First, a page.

Claiming Races

Sweet Loretta (no. 1), ridden by Javier Castellano and trained by Todd Pletcher dead heats with Pretty City Dancer (no. 6), ridden by Irad Ortiz Jr. and trained by Mark Casse, to win the 125th running of the grade 1 Spinaway Stakes for two year old fillies on September 3, 2016 at Saratoga Race Course in Saratoga Springs, New York. (Bob Mayberger/Eclipse Sportswire)

Sweet Loretta (no. 1), ridden by Javier Castellano and trained by Todd Pletcher dead heats with Pretty City Dancer (no. 6), ridden by Irad Ortiz Jr. and trained by Mark Casse, to win the 125th running of the grade 1 Spinaway Stakes for two year old fillies on September 3, 2016 at Saratoga Race Course in Saratoga Springs, New York. (Bob Mayberger/Eclipse Sportswire)

Claiming races make up the “bread and butter” of horse racing since this is the largest class of races. The horses in these races can be purchased for the price of the race that is advertised. For example, if the claiming price or race is $75,000, every horse in the race can be purchased (claimed) out of that race for $75,000.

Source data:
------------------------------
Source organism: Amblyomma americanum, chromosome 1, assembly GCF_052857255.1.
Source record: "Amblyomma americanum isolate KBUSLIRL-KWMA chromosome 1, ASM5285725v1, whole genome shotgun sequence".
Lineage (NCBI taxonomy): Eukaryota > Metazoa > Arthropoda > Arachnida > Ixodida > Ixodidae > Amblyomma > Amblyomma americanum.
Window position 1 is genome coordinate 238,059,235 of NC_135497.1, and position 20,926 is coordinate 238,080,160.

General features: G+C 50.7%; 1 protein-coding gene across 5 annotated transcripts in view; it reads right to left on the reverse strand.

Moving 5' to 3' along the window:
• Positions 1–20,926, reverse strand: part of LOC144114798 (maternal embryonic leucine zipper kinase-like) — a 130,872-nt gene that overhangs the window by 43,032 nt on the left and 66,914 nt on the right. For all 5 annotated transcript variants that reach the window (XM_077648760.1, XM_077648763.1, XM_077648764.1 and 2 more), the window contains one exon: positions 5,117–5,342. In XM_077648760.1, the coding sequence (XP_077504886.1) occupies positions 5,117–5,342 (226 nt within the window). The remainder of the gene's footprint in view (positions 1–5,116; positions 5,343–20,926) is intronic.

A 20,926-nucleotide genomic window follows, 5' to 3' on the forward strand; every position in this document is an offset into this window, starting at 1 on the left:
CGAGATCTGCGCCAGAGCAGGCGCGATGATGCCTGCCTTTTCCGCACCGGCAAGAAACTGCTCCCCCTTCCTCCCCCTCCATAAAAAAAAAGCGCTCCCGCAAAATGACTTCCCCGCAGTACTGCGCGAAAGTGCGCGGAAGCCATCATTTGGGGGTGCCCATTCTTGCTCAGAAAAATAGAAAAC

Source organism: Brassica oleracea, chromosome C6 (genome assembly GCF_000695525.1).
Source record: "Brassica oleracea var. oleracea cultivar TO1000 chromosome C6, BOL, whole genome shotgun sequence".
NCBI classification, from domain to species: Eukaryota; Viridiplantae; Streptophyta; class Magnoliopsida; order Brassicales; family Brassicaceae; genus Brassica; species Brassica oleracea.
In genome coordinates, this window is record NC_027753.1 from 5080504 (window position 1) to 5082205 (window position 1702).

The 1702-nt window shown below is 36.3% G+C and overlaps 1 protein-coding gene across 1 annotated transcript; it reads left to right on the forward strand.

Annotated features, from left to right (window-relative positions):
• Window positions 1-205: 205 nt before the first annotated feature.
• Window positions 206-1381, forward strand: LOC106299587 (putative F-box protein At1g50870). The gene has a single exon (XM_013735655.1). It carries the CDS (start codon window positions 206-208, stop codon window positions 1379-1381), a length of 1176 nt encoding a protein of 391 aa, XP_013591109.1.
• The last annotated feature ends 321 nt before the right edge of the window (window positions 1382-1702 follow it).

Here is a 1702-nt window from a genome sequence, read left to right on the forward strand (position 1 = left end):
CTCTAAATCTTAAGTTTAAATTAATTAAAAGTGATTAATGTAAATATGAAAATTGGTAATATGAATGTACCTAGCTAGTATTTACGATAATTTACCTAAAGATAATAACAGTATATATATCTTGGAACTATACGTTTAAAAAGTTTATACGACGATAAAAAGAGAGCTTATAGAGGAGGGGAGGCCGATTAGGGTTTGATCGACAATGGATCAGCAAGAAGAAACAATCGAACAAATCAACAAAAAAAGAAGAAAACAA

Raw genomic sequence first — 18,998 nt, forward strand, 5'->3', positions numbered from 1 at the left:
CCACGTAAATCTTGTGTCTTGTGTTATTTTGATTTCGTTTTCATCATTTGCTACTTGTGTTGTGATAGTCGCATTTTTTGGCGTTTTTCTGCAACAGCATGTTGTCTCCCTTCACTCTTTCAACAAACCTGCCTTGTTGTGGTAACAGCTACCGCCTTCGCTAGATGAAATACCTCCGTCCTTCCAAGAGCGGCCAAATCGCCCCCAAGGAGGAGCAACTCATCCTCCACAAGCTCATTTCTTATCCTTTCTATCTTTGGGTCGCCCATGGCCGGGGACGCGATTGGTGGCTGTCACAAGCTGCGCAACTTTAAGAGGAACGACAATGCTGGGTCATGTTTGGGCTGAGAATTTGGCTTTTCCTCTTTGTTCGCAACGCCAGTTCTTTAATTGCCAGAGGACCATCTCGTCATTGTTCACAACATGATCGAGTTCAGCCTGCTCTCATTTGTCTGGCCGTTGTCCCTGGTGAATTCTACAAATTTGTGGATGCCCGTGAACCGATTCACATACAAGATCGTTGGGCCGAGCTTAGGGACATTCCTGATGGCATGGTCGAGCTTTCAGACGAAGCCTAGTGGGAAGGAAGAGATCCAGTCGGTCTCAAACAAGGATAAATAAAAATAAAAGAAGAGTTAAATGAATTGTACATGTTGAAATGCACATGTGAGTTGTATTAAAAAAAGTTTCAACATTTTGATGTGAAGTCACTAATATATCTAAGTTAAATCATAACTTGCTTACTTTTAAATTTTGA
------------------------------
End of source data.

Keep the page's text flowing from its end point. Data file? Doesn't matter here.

The largest advantage of claiming over purchasing at auction or even privately is that the horse in question is actively racing and could become a better racehorse or could simply be a failure. It is important to work with a trainer who has an excellent record at claiming. However, unlike auction and private acquisition, the buyer is not at liberty to have a pre-purchase performed on the horse. Instead,the horse is sold as is.

In order to place a claim on a horse, you will first need an owner’s license in the particular racetrack’s state. States do not recognize out-of-state licenses, but they are easy to obtain by filling out the appropriate paperwork, providing identification, and paying the necessary fee.

Once you have obtained your owner’s license, you will need to establish an account with the racetrack’s bookkeeper. Then you will need to have enough money in the on-track account to cover both the claim price and the sales tax of the horse.

You will then need to fill out the claim form on the day of the race. There must be no misspellings of any words, or the form could become void. If more than one person fills out a form for a horse, the owner is decided by the computer in a random selection also known as a “shake”.

All responsibility and risk are now yours, should your claim be successful. If the horse is injured or dies in the race or on the way back to the barn, you are responsible for all veterinary bills and subsequent costs. Many racetracks are trying to change this rule to protect the claimer, but progress has been slow.